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Flexible Work Myth Busters

Feb 22nd, 2018

What’s stopping you from employing flexible work arrangements?

 

Flexible work options are great for enabling employees to manage work responsibilities and personal commitments in a dynamic and productive way; a way that results in positive outcomes for both the employer and the employee.

How flexibility is defined is up to the employee and the employer and is based on individual and business needs. Having flexible work options available and supported by the company culture not only inspires women to aim higher[i] but has proven to reduce both and hard and soft costs across the organization[ii].

The key to success for any flexible work program is to ensure that it is fully supported in the company culture and utilized by employees from all levels across the organization. When flexible work options are viewed as an accommodation you run the risk of creating further discrimination and bias within your workforce.

A lack of awareness and or misconception of flexible workers will lead employers to be hesitant to implement such program and employees unwilling to broach the topic with their Managers.

For employers, we are available to consult with you on how do develop a culture of flexibility within your team or organization.

But in the mean time, here are a couple of myth busters to get you started…

Myth #1: Flexible work means part-time

At tellent, we define flexible work as the ability to work where and how you are most productive while meeting the needs of the individual and the business.

Part-time is certainly an option but so is:

  • Flexible location (working from home or satellite office)
  • Compressed work week
  • Contract work
  • Flexible start / finish time
  • Reduced hours

Often it is a combination of the above. Ultimately flexible work is the ability to choose where and how you work best to deliver results.

Myth #2: Flexible work programs only benefit employees

There is no doubt that flexible work schedules benefit employees but there is a strong business case for employers to get on board. Especially as it pertains to attracting top talent. In fact, a study by Global Workplace Analytics that WORKshift[iii] commissioned in 2011 estimated an annual savings of over $10,000 per employee per year based on remote working just 2 days per week.

The savings of successfully implementing flexible work options can be realized across talent attraction and retention (wellbeing), engagement and productivity (increased loyalty and less sick days), real estate, and innovation (increased ability to compete with competition).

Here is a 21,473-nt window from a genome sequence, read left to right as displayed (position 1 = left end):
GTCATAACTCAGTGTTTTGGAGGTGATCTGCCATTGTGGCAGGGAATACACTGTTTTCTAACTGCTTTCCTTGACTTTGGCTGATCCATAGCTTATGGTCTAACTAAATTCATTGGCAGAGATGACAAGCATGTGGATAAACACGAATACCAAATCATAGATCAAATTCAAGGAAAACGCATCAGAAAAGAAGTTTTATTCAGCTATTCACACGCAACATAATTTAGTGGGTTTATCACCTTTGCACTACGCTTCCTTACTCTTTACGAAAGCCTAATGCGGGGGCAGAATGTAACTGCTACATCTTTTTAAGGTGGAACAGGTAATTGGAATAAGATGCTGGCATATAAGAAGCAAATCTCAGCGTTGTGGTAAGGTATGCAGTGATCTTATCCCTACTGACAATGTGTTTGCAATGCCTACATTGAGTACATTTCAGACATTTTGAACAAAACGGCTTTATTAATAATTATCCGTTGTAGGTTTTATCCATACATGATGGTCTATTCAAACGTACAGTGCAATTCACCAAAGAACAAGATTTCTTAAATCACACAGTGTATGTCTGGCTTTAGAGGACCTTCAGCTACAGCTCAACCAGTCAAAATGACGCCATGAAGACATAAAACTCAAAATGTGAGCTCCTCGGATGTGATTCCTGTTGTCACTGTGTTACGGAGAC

However, in this competitive talent market, offering flexibility is key to attracting top talent, not just women but Millennials, boomers and GenX… we all want it.

Deloitte calculated the cost savings from flexibility by calculating the turnover expense from those employees who would have left without flexible work arrangements, and came up with a savings of $41.5 million in turnover costs alone.[iv]

 

Myth #3: Flexible work policies only benefit parents and carers

Parents and carers have the most obvious need for flexibility. But what about the amateur athlete who trains in the morning, the devout worshiper who attends service early afternoon, the aspiring actress or budding photographer? What about the community volunteer, entrepreneur or simply the employee who is more productive late morning than first thing? If we do not appreciate or allow people to be their whole selves, we miss out on the diversity of thought that we so strongly desire in order to build competitive workplaces.

Flexible work policies can benefit everyone from a personal and business perspective if implement and supported effectively. In fact if only carers and parents use flexible work options, myths and misconceptions will remain and bias and discrimination will ultimately punish employees for taking those options.

 

Myth #4: Employees are not as committed to the organization and will take advantage of flex work

Responsibility and productivity are the result of attitudes, dedication, work ethic and trust between managers and their staff, not the result of physical location or particular working hours or days.”

A culture of trust and cooperation will lead to increased morale, commitment and productivity. Flexible employees are more focused and more productive. You trust people to get the job done when you hire them, why should that change because of where or how they are working? If flexible workers are not meeting their goals and getting results, it becomes a performance issue, not a flexibility issue.

Often because flexible workers have increased trust, engagement, productivity and loyalty, they go above and beyond what is required.

 

Myth #6: We don’t need to change

As we noted in Myth #3, times are changing and flexible work options as an accommodation are no longer enough to attract and retain top talent. A culture of flexibility and work life balance is the number one employer benefit that experienced women are looking for[v]. If your company is not offering that, you are not going to be attracting top talent or encouraging diversity of thought­­.

If you still have questions or would like to talk through any of the above myths, please contact me at Jennifer@wearetellent.com

[i] http://www.catalyst.org/knowledge/great-debate-flexibility-vs-face-time-busting-myths-behind-flexible-work-arrangements
[ii] https://www.workshiftcanada.com/resources/#toggle-id-1
[iii] http://globalworkplaceanalytics.com/bottom-line-on-telework-in-canada/5972
[iv] https://www.slideshare.net/JohnWilcox3/business-impacts-of-flexibility-32408685
[v] https://www.pwc.com/gx/en/about/diversity/internationalwomensday/the-female-millennial.html

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